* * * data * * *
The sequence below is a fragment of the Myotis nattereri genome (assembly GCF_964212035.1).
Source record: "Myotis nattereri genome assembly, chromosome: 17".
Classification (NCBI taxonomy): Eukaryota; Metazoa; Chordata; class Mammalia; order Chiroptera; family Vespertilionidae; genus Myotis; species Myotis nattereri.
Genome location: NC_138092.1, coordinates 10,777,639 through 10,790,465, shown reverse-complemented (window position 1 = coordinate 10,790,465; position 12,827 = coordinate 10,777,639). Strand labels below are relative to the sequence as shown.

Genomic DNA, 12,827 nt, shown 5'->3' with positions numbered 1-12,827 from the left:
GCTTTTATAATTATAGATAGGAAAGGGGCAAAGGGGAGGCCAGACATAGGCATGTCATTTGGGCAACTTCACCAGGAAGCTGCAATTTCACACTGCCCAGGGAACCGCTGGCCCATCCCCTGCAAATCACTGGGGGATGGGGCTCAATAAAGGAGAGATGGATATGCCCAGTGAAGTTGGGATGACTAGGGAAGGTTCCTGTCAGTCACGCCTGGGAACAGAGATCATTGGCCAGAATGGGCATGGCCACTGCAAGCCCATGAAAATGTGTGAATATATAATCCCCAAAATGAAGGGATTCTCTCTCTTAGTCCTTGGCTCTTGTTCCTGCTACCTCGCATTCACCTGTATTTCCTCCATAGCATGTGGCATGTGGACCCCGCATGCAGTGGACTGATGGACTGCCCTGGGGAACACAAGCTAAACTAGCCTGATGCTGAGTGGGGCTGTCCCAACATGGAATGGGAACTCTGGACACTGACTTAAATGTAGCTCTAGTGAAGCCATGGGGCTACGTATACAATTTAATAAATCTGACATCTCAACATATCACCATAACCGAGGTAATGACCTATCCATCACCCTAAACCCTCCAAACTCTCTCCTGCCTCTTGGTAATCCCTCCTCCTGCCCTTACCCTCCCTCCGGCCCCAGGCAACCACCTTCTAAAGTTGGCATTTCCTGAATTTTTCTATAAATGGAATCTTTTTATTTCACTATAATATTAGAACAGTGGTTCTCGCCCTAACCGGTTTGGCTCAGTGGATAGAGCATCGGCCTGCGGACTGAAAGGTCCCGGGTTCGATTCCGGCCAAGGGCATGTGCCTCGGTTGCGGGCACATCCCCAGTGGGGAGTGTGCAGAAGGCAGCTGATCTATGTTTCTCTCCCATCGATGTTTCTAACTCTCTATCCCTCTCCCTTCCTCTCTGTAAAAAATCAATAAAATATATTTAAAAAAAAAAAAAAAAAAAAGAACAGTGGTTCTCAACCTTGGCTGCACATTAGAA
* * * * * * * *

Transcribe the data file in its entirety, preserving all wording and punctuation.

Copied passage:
The sequence below is a fragment of the Myotis nattereri genome (assembly GCF_964212035.1).
Source record: "Myotis nattereri genome assembly, chromosome: 17".
Classification (NCBI taxonomy): Eukaryota; Metazoa; Chordata; class Mammalia; order Chiroptera; family Vespertilionidae; genus Myotis; species Myotis nattereri.
Genome location: NC_138092.1, coordinates 10,777,639 through 10,790,465, shown reverse-complemented (window position 1 = coordinate 10,790,465; position 12,827 = coordinate 10,777,639). Strand labels below are relative to the sequence as shown.

Genomic DNA, 12,827 nt, shown 5'->3' with positions numbered 1-12,827 from the left:
GCTTTTATAATTATAGATAGGAAAGGGGCAAAGGGGAGGCCAGACATAGGCATGTCATTTGGGCAACTTCACCAGGAAGCTGCAATTTCACACTGCCCAGGGAACCGCTGGCCCATCCCCTGCAAATCACTGGGGGATGGGGCTCAATAAAGGAGAGATGGATATGCCCAGTGAAGTTGGGATGACTAGGGAAGGTTCCTGTCAGTCACGCCTGGGAACAGAGATCATTGGCCAGAATGGGCATGGCCACTGCAAGCCCATGAAAATGTGTGAATATATAATCCCCAAAATGAAGGGATTCTCTCTCTTAGTCCTTGGCTCTTGTTCCTGCTACCTCGCATTCACCTGTATTTCCTCCATAGCATGTGGCATGTGGACCCCGCATGCAGTGGACTGATGGACTGCCCTGGGGAACACAAGCTAAACTAGCCTGATGCTGAGTGGGGCTGTCCCAACATGGAATGGGAACTCTGGACACTGACTTAAATGTAGCTCTAGTGAAGCCATGGGGCTACGTATACAATTTAATAAATCTGACATCTCAACATATCACCATAACCGAGGTAATGACCTATCCATCACCCTAAACCCTCCAAACTCTCTCCTGCCTCTTGGTAATCCCTCCTCCTGCCCTTACCCTCCCTCCGGCCCCAGGCAACCACCTTCTAAAGTTGGCATTTCCTGAATTTTTCTATAAATGGAATCTTTTTATTTCACTATAATATTAGAACAGTGGTTCTCGCCCTAACCGGTTTGGCTCAGTGGATAGAGCATCGGCCTGCGGACTGAAAGGTCCCGGGTTCGATTCCGGCCAAGGGCATGTGCCTCGGTTGCGGGCACATCCCCAGTGGGGAGTGTGCAGAAGGCAGCTGATCTATGTTTCTCTCCCATCGATGTTTCTAACTCTCTATCCCTCTCCCTTCCTCTCTGTAAAAAATCAATAAAATATATTTAAAAAAAAAAAAAAAAAAAAGAACAGTGGTTCTCAACCTTGGCTGCACATTAGAA